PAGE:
Naturally, 2013 is off to a decidedly nontraditional start over at faircompanies where the latest video tour is of a project by Dan Phillips of Huntsville, Texas-based green building company, Phoenix Commotion. Having been previously featured in the New York Times and attained TED talk-dom, Phillips is renowned for constructing affordable housing for creatives and low-income individuals using primarily reclaimed and local materials, materials that, as faircompanies points out “go far beyond scrap wood:” bottle tops, wine corks, license plates, shattered mirrors, DVDs, and the list goes on.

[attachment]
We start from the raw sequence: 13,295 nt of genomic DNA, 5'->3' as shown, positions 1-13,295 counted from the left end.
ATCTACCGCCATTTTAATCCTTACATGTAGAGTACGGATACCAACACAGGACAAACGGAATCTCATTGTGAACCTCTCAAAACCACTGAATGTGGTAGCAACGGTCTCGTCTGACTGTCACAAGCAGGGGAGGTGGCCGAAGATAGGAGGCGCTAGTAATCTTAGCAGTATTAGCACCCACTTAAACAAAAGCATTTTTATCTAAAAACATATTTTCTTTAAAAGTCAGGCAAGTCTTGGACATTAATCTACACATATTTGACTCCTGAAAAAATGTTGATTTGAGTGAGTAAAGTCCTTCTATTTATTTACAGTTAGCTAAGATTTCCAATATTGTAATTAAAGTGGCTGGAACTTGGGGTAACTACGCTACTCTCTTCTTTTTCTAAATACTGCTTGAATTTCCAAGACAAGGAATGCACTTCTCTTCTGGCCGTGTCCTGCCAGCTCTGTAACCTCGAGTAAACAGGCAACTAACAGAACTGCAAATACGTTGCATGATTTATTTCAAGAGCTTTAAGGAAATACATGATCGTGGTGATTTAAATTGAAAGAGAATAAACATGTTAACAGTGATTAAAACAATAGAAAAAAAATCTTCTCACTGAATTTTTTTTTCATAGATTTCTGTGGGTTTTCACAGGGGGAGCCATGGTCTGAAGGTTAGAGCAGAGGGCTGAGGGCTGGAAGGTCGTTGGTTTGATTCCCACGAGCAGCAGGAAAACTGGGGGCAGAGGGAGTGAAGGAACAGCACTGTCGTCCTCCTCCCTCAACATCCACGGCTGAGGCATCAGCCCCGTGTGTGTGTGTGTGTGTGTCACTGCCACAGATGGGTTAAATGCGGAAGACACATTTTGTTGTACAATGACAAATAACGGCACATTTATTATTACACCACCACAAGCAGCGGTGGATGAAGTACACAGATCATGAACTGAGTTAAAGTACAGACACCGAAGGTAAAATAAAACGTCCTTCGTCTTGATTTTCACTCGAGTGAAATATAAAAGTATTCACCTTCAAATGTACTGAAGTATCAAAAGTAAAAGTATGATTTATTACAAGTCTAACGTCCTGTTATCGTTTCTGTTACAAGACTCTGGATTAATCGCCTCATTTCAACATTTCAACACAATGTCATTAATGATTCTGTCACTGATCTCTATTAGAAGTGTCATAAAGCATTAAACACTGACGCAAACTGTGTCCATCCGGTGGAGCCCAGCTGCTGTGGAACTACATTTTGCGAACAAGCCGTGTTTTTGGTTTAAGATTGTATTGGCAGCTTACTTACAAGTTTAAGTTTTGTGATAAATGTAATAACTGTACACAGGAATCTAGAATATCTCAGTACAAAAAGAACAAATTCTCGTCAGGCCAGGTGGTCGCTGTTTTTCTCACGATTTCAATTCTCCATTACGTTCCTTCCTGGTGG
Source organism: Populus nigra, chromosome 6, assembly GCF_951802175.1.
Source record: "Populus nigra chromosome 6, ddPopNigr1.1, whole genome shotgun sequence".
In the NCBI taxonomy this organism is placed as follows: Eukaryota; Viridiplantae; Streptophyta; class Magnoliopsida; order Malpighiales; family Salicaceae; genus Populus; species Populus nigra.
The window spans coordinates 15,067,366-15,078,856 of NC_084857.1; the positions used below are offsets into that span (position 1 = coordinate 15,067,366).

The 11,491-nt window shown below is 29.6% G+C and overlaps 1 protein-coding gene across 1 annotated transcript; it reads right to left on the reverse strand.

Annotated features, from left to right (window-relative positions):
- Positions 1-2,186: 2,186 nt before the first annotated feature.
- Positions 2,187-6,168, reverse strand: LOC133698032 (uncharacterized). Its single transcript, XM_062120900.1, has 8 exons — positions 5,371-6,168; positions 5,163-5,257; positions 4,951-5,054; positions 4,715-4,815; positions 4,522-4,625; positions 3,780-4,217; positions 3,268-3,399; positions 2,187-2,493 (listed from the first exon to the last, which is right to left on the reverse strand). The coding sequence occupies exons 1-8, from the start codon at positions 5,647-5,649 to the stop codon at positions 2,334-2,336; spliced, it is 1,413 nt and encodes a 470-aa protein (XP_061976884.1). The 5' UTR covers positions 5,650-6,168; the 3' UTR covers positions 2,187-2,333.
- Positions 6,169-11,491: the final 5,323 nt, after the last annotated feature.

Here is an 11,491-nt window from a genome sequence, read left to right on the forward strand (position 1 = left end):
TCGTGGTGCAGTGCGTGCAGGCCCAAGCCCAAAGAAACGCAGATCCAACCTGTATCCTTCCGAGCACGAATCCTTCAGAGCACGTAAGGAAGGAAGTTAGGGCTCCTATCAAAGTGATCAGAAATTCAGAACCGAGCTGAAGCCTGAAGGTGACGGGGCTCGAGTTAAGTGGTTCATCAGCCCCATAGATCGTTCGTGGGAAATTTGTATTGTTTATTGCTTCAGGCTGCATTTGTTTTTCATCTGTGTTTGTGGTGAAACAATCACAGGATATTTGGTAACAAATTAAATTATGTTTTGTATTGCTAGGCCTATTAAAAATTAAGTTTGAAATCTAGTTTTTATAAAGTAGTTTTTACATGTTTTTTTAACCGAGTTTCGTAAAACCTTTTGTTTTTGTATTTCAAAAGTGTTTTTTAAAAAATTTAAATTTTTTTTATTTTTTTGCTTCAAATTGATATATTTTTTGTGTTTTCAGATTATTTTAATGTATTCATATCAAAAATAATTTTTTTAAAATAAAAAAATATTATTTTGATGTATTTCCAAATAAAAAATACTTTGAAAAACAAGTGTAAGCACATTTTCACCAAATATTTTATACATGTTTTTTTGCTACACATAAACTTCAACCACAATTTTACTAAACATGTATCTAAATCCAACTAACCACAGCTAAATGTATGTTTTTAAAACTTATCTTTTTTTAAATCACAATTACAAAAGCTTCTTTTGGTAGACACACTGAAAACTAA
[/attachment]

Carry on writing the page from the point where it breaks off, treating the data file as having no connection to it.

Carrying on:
For one of Phillips’ more intriguing projects in Huntsville, cattle bones have been repurposed as a primary building material and decor element, showing up in the countertops, door handles, floor tiles, and patio furniture. Built as a communal residence for artists, the three-bedroom, three-bathroom Bone House is no doubt a touch macabre — very Marfa meets the “Texas Chainsaw Massacre” by way of the Mütter Museum and the nonstop meowing of an unseen cat in the video doesn’t make it any less unsettling — but also an eye-popping feat of salvage-based craftmanship. The cattle bones themselves are locally, emm, produced at nearby ranches.
Read the entire article via Watch: Cattle bones reborn as decor at funky Texas artists’ residence | MNN – Mother Nature Network.